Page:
Apples we are drinking: Old Testament Cider

Sparkling Apple Cider
I picked up this cider during a quick trip to the supermarket – one of those ones where you have no list because you only need a few things but you end up with a trolley load of other stuff you don’t need.  It wasn’t until I got home that I discovered it is made right here in our fair city.

We’re lucky to have a Cidery right here in town – they have a shop that not only sells their cider but also some lovely bacon salt from Ma Prenzel as well as highly perfumed candles set into old tea cups.  I’m fairly sure I bought a bottle of olive oil that had something to do with garlic but I seem to have mislaid it …… my new pantry doesn’t seem to be as organised as it “should” be.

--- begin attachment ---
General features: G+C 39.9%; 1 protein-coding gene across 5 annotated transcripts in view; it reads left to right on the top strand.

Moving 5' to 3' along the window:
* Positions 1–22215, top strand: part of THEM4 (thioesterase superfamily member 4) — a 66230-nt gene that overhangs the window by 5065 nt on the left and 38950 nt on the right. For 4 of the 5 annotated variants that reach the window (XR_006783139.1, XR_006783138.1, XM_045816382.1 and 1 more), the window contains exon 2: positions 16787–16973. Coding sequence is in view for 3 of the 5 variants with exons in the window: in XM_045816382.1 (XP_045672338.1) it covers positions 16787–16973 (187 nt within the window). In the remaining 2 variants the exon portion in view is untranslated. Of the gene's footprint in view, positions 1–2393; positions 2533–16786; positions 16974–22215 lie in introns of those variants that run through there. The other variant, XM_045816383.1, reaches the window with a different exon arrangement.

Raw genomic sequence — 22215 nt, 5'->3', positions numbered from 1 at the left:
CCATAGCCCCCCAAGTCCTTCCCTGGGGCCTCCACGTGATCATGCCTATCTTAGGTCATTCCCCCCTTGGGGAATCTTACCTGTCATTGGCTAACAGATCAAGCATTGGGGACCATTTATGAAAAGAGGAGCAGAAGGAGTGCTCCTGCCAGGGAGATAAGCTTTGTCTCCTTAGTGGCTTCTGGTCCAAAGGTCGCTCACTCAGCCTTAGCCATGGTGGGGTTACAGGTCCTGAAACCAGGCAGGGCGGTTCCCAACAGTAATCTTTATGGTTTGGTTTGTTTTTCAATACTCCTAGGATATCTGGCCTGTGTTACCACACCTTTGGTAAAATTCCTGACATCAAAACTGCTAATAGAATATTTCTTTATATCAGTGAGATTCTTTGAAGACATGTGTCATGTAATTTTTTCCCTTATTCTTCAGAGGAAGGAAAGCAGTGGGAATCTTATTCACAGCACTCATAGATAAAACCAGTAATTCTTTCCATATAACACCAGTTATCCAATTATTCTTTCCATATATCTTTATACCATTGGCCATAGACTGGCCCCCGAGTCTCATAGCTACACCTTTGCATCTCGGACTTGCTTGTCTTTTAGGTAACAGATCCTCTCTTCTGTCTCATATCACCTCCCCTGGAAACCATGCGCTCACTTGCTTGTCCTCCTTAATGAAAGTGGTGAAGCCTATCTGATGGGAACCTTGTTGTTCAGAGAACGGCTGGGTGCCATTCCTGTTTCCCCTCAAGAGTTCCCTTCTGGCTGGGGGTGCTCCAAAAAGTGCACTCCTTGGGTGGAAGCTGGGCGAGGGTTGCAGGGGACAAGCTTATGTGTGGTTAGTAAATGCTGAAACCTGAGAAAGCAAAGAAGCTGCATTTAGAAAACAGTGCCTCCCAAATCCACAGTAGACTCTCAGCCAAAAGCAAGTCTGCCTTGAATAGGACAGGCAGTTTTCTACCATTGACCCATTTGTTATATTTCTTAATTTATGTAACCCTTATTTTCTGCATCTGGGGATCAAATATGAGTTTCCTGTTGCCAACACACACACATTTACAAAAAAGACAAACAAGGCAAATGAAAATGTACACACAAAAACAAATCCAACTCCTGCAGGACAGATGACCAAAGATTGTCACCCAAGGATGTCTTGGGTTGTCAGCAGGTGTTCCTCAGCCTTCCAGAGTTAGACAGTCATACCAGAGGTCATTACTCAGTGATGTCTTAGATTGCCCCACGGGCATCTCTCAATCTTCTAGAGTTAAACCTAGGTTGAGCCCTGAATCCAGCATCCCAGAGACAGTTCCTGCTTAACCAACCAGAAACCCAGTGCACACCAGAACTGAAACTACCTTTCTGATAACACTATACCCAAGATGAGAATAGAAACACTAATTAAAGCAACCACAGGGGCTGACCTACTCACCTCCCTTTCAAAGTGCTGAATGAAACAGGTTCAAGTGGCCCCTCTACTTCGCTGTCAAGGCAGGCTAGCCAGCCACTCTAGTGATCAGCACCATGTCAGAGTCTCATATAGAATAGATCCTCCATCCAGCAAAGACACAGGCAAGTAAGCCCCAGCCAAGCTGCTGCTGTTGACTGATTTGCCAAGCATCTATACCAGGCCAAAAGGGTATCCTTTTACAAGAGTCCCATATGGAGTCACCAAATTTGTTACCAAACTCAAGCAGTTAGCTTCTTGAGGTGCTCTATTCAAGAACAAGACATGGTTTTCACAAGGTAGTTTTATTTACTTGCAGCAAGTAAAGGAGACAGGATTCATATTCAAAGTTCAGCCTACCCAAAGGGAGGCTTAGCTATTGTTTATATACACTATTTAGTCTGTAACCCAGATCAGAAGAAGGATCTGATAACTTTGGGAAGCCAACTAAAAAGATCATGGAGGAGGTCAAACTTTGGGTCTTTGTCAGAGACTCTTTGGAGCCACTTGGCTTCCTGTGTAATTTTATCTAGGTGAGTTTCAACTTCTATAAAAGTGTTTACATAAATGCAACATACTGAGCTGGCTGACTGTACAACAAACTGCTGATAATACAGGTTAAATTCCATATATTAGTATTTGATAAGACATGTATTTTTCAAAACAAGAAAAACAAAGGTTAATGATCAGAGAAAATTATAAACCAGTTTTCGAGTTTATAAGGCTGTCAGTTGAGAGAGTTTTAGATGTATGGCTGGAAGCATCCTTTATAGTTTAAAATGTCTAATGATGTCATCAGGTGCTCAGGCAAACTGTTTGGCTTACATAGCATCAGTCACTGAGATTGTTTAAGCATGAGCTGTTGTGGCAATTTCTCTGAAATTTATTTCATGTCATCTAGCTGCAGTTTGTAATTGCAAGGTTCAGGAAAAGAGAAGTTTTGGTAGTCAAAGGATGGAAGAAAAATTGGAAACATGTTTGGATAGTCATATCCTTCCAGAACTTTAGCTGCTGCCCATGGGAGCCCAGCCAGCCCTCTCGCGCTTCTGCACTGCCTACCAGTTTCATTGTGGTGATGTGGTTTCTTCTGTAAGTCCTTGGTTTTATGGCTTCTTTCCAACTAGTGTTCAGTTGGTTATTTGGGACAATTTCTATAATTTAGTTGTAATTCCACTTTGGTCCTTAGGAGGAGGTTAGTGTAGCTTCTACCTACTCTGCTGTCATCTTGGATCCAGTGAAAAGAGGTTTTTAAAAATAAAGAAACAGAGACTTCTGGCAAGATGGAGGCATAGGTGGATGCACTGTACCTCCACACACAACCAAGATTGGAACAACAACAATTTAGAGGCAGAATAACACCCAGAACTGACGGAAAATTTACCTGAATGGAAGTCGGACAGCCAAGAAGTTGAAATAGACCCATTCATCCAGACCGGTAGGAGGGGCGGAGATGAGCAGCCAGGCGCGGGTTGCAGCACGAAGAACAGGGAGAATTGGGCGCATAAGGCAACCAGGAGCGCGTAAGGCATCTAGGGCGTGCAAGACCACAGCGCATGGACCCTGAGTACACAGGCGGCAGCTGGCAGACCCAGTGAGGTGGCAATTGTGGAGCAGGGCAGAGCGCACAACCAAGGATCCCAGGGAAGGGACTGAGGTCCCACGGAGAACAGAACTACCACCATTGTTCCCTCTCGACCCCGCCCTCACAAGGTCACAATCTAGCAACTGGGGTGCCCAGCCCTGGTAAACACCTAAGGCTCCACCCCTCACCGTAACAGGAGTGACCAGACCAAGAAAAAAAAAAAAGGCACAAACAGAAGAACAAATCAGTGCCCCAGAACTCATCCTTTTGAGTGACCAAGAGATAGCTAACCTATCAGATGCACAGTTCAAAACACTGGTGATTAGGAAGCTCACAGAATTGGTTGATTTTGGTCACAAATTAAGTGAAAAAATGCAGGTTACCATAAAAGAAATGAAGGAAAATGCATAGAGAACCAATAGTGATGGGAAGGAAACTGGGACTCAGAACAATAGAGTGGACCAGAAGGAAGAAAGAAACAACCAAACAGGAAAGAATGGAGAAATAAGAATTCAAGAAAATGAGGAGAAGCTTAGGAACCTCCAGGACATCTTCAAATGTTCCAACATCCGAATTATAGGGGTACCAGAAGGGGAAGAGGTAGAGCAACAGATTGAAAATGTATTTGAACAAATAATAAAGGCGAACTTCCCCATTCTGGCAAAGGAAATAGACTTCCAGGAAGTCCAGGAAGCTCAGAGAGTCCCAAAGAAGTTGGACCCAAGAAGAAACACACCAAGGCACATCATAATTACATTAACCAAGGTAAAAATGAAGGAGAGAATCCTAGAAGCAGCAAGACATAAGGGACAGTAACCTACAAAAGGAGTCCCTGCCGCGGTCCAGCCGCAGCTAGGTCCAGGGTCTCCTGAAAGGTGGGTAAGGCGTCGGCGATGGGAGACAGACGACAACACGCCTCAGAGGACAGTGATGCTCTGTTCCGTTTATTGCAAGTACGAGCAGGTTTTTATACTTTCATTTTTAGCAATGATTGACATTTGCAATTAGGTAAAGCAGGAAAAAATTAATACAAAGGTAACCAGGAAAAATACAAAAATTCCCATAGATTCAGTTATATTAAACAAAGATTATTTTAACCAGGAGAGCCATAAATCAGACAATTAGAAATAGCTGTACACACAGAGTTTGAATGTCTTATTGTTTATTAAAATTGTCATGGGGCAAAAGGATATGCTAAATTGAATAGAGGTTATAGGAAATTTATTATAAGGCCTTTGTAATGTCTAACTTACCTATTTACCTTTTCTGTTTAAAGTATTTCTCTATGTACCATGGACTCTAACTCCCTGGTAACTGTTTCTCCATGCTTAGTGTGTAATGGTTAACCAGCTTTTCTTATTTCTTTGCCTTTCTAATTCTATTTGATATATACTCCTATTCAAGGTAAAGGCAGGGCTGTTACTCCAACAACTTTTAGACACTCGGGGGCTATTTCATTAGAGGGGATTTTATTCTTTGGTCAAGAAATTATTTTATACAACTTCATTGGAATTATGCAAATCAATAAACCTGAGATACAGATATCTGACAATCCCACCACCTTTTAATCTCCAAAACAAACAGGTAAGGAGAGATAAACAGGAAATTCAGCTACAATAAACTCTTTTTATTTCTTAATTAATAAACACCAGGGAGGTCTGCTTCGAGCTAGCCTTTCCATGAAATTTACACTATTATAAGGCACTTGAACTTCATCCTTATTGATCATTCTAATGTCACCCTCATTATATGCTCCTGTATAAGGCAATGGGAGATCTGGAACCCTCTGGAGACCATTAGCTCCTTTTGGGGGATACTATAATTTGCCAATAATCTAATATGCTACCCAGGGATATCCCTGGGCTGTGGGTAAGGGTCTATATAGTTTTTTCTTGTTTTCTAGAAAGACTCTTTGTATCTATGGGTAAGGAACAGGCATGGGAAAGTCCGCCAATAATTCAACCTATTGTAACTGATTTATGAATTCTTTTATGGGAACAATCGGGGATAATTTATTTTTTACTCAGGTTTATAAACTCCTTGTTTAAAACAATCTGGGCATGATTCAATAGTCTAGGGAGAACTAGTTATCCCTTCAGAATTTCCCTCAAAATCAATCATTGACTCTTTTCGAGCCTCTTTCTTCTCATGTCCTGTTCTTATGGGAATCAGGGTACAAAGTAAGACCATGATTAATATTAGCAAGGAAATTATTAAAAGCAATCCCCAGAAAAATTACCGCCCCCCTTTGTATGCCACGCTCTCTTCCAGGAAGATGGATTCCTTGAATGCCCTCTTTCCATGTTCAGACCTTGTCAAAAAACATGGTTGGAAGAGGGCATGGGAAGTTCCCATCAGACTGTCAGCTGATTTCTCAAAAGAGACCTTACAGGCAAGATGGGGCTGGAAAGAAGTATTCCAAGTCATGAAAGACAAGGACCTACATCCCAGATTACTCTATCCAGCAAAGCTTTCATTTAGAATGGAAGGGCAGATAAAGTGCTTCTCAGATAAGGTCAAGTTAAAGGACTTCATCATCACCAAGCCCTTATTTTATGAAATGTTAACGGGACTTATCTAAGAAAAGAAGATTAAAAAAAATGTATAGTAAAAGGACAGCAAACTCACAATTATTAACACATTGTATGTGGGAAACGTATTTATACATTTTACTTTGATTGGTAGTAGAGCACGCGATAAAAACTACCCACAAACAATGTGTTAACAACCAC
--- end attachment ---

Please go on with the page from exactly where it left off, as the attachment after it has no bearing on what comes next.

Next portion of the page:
Sparkling Apple Cider
But back to the cider – here in NZ cider means hard cider or alcoholic cider as opposed to fresh unfiltered apple juice.  Cider has had a resurgence of sorts over the last five years or more – new cider varieties appear on my apple radar with regular occurence. And we’d much prefer to sit down to a cold cider than to beer or wine.
Sparkling Apple Cider
With so many New Zealand produced cider’s available, the imported name brands are relegated to the ‘meh’ pile.  Thomas & Rose Fine Fruit Cider, also produced by Harvest Cider here in Gisborne is one of my favourite.  I do a real good frownie face when the Mopp comes home with non-NZ made cider but he hasn’t cottoned on as yet.